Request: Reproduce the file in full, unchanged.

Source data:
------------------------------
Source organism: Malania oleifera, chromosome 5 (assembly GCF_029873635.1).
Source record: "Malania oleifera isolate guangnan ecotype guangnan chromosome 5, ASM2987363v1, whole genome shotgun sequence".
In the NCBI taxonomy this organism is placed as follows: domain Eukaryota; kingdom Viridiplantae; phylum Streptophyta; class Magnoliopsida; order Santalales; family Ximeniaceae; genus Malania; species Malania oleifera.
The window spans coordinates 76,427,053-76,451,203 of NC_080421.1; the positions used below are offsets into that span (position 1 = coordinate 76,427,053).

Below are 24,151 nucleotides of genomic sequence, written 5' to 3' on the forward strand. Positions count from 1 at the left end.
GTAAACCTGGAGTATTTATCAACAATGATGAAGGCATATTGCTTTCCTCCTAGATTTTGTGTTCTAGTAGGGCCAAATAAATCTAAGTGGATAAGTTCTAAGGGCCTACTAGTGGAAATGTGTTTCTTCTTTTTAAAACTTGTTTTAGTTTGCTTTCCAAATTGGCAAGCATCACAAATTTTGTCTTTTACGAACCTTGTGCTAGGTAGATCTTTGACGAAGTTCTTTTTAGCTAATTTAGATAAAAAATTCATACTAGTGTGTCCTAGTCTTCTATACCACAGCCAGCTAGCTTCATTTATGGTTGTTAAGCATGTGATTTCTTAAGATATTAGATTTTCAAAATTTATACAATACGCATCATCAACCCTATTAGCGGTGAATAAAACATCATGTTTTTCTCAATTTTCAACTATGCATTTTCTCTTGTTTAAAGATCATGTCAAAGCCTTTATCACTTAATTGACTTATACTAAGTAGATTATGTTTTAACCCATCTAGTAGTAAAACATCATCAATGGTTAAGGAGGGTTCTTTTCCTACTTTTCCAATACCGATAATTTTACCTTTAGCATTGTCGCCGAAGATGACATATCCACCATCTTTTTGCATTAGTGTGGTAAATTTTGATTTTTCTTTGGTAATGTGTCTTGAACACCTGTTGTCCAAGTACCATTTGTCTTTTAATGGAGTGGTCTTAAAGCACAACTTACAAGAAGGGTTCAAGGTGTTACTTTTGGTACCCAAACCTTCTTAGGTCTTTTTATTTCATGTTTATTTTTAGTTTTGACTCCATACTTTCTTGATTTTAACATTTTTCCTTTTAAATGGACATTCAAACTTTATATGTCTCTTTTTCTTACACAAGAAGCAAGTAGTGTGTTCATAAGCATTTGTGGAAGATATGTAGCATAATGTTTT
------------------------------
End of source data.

Source organism: Malania oleifera, chromosome 5 (assembly GCF_029873635.1).
Source record: "Malania oleifera isolate guangnan ecotype guangnan chromosome 5, ASM2987363v1, whole genome shotgun sequence".
In the NCBI taxonomy this organism is placed as follows: domain Eukaryota; kingdom Viridiplantae; phylum Streptophyta; class Magnoliopsida; order Santalales; family Ximeniaceae; genus Malania; species Malania oleifera.
The window spans coordinates 76,427,053-76,451,203 of NC_080421.1; the positions used below are offsets into that span (position 1 = coordinate 76,427,053).

Below are 24,151 nucleotides of genomic sequence, written 5' to 3' on the forward strand. Positions count from 1 at the left end.
GTAAACCTGGAGTATTTATCAACAATGATGAAGGCATATTGCTTTCCTCCTAGATTTTGTGTTCTAGTAGGGCCAAATAAATCTAAGTGGATAAGTTCTAAGGGCCTACTAGTGGAAATGTGTTTCTTCTTTTTAAAACTTGTTTTAGTTTGCTTTCCAAATTGGCAAGCATCACAAATTTTGTCTTTTACGAACCTTGTGCTAGGTAGATCTTTGACGAAGTTCTTTTTAGCTAATTTAGATAAAAAATTCATACTAGTGTGTCCTAGTCTTCTATACCACAGCCAGCTAGCTTCATTTATGGTTGTTAAGCATGTGATTTCTTAAGATATTAGATTTTCAAAATTTATACAATACGCATCATCAACCCTATTAGCGGTGAATAAAACATCATGTTTTTCTCAATTTTCAACTATGCATTTTCTCTTGTTTAAAGATCATGTCAAAGCCTTTATCACTTAATTGACTTATACTAAGTAGATTATGTTTTAACCCATCTAGTAGTAAAACATCATCAATGGTTAAGGAGGGTTCTTTTCCTACTTTTCCAATACCGATAATTTTACCTTTAGCATTGTCGCCGAAGATGACATATCCACCATCTTTTTGCATTAGTGTGGTAAATTTTGATTTTTCTTTGGTAATGTGTCTTGAACACCTGTTGTCCAAGTACCATTTGTCTTTTAATGGAGTGGTCTTAAAGCACAACTTACAAGAAGGGTTCAAGGTGTTACTTTTGGTACCCAAACCTTCTTAGGTCTTTTTATTTCATGTTTATTTTTAGTTTTGACTCCATACTTTCTTGATTTTAACATTTTTCCTTTTAAATGGACATTCAAACTTTATATGTCTCTTTTTCTTACACAAGAAGCAAGTAGTGTGTTCATAAGCATTTGTGGAAGATATGTAGCATAATGTTTT